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Type 1 diabetes in children born after assisted reproductive technology: a register-based national cohort study

Artikel i vetenskaplig tidskrift
Författare Emma Norrman
Max Petzold
T. D. Clausen
A. K. Henningsen
S. Opdahl
A. Pinborg
Anders H. Rosengren
Christina Bergh
Ulla-Britt Wennerholm
Publicerad i Human Reproduction
Volym 35
Nummer/häfte 1
Sidor 221-231
ISSN 0268-1161
Publiceringsår 2020
Publicerad vid Institutionen för medicin, avdelningen för samhällsmedicin och folkhälsa
Institutionen för medicin, avdelningen för molekylär och klinisk medicin
Institutionen för kliniska vetenskaper, Avdelningen för obstetrik och gynekologi
Sidor 221-231
Språk en
Länkar dx.doi.org/10.1093/humrep/dez227
Ämnesord assisted reproductive technology, in vitro fertilization, children, follow-up, offspring, cryopreservation, frozen embryo transfer, diabetes, mellitus, embryo-transfer, incidence trends, term health, childhood, risk, metaanalysis, epidemic, mellitus, outcomes, age, Obstetrics & Gynecology, Reproductive Biology
Ämneskategorier Pediatrik, Endokrinologi och diabetes

Sammanfattning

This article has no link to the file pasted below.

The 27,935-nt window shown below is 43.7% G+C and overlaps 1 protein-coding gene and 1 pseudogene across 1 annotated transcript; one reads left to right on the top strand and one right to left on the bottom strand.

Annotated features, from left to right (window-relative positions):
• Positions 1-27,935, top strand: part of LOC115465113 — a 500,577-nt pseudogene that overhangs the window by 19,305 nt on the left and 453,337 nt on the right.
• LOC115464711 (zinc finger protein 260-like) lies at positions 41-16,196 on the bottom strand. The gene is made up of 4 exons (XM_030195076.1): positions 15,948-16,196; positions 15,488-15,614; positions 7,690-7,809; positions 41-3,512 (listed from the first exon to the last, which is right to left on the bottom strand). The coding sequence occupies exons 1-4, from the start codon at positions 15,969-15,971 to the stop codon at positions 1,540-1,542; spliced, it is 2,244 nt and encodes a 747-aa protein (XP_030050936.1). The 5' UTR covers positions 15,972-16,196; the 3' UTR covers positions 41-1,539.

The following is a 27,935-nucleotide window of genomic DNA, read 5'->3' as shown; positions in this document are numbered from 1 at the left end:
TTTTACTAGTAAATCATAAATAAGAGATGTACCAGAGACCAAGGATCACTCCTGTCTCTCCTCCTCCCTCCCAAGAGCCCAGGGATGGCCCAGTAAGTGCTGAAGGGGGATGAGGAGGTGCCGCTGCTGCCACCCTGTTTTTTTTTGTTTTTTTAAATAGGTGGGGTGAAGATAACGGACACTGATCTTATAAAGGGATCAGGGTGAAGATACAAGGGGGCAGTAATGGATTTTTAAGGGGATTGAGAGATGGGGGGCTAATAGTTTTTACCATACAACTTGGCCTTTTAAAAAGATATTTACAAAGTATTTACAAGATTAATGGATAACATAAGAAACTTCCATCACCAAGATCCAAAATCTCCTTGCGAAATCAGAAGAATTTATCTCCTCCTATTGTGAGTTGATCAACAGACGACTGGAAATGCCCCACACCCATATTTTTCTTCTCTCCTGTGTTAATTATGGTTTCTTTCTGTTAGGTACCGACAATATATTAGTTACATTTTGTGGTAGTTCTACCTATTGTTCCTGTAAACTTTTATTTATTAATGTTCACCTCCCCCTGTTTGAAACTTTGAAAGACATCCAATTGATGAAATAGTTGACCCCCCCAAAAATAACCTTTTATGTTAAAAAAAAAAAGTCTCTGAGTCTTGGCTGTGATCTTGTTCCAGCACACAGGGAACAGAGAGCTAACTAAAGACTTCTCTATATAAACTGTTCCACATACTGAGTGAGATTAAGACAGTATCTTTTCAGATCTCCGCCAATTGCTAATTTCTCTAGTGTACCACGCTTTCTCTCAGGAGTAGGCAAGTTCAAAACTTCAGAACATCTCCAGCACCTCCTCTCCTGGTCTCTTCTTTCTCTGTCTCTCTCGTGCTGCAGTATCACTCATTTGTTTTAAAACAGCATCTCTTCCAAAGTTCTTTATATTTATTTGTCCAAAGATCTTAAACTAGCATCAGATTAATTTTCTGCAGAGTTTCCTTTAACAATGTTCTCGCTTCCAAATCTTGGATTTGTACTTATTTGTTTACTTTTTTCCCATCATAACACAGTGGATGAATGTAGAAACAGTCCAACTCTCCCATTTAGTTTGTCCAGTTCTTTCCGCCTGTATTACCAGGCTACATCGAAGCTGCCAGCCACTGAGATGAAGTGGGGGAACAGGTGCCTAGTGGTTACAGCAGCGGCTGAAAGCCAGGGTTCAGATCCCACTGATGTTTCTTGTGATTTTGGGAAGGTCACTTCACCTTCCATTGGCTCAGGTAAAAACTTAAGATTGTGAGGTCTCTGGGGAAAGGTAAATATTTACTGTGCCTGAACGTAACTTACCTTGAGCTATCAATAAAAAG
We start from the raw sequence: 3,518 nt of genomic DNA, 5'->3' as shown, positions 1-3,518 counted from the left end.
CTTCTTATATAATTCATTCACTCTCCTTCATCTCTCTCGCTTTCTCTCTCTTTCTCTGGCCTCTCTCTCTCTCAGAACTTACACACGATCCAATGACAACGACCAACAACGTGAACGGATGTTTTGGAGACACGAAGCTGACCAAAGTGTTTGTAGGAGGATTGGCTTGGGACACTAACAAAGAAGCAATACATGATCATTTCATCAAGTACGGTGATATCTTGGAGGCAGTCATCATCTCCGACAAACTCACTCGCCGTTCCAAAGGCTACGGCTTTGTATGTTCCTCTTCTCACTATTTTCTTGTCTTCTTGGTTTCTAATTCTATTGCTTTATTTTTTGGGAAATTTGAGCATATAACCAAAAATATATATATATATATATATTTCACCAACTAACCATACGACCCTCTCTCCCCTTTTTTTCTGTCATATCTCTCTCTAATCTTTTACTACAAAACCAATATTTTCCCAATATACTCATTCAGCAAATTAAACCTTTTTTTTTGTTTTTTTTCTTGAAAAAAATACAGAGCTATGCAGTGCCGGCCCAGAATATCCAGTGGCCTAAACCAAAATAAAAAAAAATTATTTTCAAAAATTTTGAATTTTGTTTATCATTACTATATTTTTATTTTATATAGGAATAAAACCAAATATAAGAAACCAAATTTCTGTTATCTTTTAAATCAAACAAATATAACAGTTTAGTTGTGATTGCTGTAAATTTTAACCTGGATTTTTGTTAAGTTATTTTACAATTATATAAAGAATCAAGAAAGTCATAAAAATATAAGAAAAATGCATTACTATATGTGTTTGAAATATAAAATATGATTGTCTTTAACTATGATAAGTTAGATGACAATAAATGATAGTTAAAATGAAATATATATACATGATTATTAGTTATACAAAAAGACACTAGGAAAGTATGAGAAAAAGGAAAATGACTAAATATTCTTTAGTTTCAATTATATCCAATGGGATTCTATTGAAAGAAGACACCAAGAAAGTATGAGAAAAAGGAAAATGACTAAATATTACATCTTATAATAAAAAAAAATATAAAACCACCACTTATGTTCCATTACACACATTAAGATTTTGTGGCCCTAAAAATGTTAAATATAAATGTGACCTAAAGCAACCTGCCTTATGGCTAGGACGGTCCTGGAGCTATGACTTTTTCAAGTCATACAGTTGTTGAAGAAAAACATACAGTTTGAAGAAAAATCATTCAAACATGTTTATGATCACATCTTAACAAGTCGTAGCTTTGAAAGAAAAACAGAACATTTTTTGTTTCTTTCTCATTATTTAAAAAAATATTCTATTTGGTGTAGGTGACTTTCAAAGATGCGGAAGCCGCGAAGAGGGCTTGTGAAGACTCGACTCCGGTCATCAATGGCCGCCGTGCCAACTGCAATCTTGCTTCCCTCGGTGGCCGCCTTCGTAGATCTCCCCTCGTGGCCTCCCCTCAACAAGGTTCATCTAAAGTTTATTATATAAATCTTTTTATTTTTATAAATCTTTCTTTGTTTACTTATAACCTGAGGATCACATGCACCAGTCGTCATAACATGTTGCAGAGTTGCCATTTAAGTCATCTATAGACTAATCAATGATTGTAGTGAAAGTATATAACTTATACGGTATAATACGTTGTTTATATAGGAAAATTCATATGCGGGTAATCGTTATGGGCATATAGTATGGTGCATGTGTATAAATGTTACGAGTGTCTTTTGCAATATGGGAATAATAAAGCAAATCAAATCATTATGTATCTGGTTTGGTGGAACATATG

References STUDY QUESTION Do children born after assisted reproductive technology (ART) have an increased risk of developing type 1 diabetes? SUMMARY ANSWER Children born after ART were found to have an increased risk of type 1 diabetes in the unadjusted analysis, while after adjustment this association was only significant in children born after frozen embryo transfer. WHAT IS KNOWN ALREADY? Some studies raise concerns as to whether fertility treatments may influence long-term morbidity in children born after ART. Elevated blood pressure and altered glucose metabolism have been found after ART in a few studies. STUDY DESIGN, SIZE, DURATION A register-based national cohort study that included all children born in Sweden between 1985 and 2015-in total, 3138540 children-was carried out. PARTICIPANTS/MATERIAL, SETTING, METHODS The study was population-based and all live-born singleton children born after ART (n=47938) or spontaneous conception (SC) (n=3090602) were included. The ART cohort comprised 36727 children born after fresh embryo transfer and 11211 children born after frozen embryo transfer. Several national registries were used together with data from Statistics Sweden. MAIN RESULTS AND THE ROLE OF CHANCE In total, 202 children born after ART and 17916 children born after SC developed type 1 diabetes, corresponding to 43.4 and 35.5 per 100000 person-years at risk (hazard ratio [HR] 1.23; 95% confidence interval [CI], 1.07 to 1.42). Mean follow-up was 9.7 (SD 6.4) years for ART children and 16.3 (SD 9.2) years for SC children. After adjustment for calendar year of birth, HR for type 1 diabetes was 1.13; 95% CI, 0.98-1.30. After further adjustment for sex, maternal age, country of birth, educational level, smoking and parental diabetes, HR was 1.07; 95% CI, 0.93-1.23. In subgroup analyses, an association was found between frozen embryo transfer and type 1 diabetes (adjusted HR 1.52; 95% CI, 1.08-2.14 and 1.41; 95% CI, 1.05-1.89 for frozen versus fresh and frozen versus SC, respectively). When comparing intracytoplasmic sperm injection to in vitro fertilization, no difference was found (adjusted HR 1.08; 95% CI, 0.77-1.51). LIMITATIONS, REASONS FOR CAUTION Limitations were the missing data and residual confounding caused by unknown confounders. Furthermore, the control group consisted of all children not conceived by ART and not non-ART children from subfertile mothers. The study was also performed in only singletons and not in the total ART population. WIDER IMPLICATIONS OF THE FINDINGS Type 1 diabetes is a serious disease, affecting human life in several ways, including risk of serious complications, reduced life span and a life-long treatment. Our results are generally reassuring, showing no increase in diabetes in ART children compared to children born after SC after adjustment for relevant confounders. The observation of an association between children born after frozen embryo transfer and type 1 diabetes, although based on subgroup analyses with a limited number of children and modest in size, is however a reason for concern.

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